For all practical purposes, Lt. Gov. Joe Kernan has maintained a public distance from the I-69 issue. But there is no doubt where the Democratic Party's presumptive candidate for governor in 2004 stands.

New-terrain highway opponents say they found him to be openly hostile on the one occasion he found time to meet with them. And Bernardin Lochmueller is replenishing his political war chest at a $10,000-a-year clip.

The Environmental Law & Policy Center campaign contributions analysis shows that Bernardin Lochmueller officials contributed $30,200 to the Kernan for Indiana campaign committee between 1999 and 2002.

Since 1992, the O'Bannon-Kernan administration has rewarded the company with at least $12 million in state contracts on I-69 and probably millions more. (The Bloomington Alternative has filed a Freedom of Information Act request for INDOT records regarding Bernardin Lochmueller and asked the governor's office to help expedite the request.)

Kernan is also vulnerable on the issue of farmland preservation. As lieutenant governor, he chaired the Hoosier Farmland Preservation Task Force and submitted a Jan. 1, 1999, report under his signature to O'Bannon.

The report begins: "The Hoosier Farmland Preservation Task Force recognizes that farmland is one of our state's most important resources" and goes on to say that Indiana "has lost six million acres, or 28 percent, of its farmland between 1900 and 1992 to other uses." That's an average 65,000 acres of prime farmland lost each year.

The rate of loss accelerated to almost 89,000 acres per year between 1978 and 1992, the equivalent to losing all of the prime farmland in Blackford County each year. It's not hard to calculate what will happen to the rest of our state's farmland and farm-related jobs over the next century if this trend continues unabated.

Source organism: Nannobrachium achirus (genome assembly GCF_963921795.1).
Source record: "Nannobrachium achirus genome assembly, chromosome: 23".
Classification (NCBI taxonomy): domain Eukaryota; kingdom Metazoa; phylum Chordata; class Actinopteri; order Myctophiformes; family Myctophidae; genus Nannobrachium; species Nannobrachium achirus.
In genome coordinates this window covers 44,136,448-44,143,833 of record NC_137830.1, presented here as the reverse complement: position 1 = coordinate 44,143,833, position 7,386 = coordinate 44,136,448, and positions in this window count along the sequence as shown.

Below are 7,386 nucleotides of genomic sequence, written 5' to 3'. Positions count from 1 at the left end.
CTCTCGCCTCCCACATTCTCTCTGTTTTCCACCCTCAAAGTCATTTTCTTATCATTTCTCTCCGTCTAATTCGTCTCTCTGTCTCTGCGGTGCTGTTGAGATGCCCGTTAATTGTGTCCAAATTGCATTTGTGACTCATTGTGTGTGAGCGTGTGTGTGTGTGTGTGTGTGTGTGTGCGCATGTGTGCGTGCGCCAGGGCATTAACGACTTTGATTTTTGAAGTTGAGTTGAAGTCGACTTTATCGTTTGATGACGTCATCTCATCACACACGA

"The long-term implications of the loss of farmland are troubling with regards to land use and population trends," the Kernan report says. "In 50 years, the population in the United States is expected to increase by 50 percent to more than 390 million people, with farmers and ranchers having to produce food and fiber with 13 percent fewer acres of high quality farmland."

The report sums up Indiana's prime farmland challenge in a single sentence. "To be successful, the efforts must preserve prime farmland and direct industrial, residential and commercial growth to areas less suitable for farming."

Yet, Kernan and state Democrats favor a new-terrain I-69 route that would pave over thousands of acres of some of the state's most productive farmland in Southwest Indiana and would displace thousands more with gas stations, fast-food joints, and polluting industries of god-only-knows what size, shape and form.

The "Hoosier Farmland Preservation Task Force Final Report" can be read at: